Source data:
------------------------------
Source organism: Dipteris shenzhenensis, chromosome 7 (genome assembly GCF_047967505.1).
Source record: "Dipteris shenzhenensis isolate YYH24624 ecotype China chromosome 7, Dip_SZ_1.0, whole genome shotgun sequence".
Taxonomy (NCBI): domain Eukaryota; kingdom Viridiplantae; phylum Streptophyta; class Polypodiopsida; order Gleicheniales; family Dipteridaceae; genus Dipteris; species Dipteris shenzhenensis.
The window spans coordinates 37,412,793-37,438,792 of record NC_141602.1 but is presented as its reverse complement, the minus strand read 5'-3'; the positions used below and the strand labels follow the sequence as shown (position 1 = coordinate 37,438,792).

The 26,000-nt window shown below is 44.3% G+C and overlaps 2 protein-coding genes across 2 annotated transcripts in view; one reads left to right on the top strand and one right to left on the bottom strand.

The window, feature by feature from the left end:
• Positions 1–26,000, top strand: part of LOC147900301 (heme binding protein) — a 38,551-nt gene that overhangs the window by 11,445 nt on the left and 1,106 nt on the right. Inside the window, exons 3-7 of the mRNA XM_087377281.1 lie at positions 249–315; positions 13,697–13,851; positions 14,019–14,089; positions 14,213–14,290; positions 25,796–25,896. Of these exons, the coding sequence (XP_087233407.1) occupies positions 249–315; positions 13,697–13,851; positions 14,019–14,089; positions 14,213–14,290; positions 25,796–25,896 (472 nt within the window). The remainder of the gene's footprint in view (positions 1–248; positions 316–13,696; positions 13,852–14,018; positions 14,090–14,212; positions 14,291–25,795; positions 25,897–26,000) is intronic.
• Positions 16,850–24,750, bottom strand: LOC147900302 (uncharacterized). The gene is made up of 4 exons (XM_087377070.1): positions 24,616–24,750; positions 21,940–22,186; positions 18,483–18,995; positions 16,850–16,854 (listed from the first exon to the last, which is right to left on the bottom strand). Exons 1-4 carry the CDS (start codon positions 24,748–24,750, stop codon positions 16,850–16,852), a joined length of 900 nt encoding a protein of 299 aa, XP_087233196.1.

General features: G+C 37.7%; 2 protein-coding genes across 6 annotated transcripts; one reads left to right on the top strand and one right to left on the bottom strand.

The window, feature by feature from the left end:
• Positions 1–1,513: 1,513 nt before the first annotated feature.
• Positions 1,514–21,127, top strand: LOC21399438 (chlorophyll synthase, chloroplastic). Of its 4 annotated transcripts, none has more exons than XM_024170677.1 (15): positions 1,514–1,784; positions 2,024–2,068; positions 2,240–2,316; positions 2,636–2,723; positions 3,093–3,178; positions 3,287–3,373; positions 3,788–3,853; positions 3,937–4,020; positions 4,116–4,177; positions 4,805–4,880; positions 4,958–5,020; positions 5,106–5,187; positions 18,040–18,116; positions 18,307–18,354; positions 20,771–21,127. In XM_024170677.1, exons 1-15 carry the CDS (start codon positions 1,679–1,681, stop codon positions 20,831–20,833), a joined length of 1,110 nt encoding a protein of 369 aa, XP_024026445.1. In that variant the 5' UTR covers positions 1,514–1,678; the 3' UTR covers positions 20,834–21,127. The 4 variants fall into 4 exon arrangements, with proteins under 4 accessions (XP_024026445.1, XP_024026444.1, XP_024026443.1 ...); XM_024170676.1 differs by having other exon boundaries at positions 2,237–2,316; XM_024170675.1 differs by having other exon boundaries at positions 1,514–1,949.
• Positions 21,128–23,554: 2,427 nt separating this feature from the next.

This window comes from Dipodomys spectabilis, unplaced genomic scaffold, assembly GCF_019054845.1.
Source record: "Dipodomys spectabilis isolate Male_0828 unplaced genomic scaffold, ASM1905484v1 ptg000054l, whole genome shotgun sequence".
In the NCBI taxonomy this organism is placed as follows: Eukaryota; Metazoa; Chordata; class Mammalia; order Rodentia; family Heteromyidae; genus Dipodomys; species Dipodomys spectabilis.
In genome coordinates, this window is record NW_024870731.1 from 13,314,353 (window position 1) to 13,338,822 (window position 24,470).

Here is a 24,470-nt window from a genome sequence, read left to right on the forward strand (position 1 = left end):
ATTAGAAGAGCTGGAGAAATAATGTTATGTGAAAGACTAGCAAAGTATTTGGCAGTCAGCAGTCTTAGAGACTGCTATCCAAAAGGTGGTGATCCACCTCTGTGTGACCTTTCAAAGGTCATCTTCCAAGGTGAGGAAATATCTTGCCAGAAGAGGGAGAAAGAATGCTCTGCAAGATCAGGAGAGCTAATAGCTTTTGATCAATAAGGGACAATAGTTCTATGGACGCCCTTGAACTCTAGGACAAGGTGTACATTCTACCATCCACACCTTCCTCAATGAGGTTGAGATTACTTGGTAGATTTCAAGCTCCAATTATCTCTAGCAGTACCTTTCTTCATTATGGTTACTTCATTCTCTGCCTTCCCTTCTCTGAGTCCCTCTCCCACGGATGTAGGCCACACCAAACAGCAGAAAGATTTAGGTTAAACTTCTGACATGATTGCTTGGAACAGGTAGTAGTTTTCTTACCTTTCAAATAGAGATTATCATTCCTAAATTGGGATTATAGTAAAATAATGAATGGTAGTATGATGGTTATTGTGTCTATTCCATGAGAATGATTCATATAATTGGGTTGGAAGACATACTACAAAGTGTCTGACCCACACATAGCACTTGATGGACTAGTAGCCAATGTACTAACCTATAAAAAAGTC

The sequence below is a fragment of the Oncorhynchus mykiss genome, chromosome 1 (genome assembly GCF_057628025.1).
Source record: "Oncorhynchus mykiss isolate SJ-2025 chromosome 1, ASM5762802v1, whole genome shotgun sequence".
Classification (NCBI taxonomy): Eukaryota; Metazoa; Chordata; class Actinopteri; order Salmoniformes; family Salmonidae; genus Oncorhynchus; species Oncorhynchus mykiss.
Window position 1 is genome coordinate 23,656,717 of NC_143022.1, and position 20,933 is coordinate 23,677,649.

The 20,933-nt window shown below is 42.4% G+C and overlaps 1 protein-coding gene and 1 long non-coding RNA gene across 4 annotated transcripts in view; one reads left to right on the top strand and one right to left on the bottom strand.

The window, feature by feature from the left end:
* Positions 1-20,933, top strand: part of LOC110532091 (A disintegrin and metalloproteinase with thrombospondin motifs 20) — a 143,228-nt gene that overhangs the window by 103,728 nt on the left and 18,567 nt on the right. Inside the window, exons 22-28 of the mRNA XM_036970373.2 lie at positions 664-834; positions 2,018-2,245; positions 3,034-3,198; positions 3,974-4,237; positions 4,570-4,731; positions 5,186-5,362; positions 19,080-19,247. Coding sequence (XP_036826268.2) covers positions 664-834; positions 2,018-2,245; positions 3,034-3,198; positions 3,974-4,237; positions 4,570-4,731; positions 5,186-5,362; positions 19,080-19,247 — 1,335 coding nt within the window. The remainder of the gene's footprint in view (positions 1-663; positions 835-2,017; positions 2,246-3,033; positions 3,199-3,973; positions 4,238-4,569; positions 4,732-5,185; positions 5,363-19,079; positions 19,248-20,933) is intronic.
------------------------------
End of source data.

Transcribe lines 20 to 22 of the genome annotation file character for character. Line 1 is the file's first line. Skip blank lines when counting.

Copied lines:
The sequence below is a fragment of the Oncorhynchus mykiss genome, chromosome 1 (genome assembly GCF_057628025.1).
Source record: "Oncorhynchus mykiss isolate SJ-2025 chromosome 1, ASM5762802v1, whole genome shotgun sequence".
Classification (NCBI taxonomy): Eukaryota; Metazoa; Chordata; class Actinopteri; order Salmoniformes; family Salmonidae; genus Oncorhynchus; species Oncorhynchus mykiss.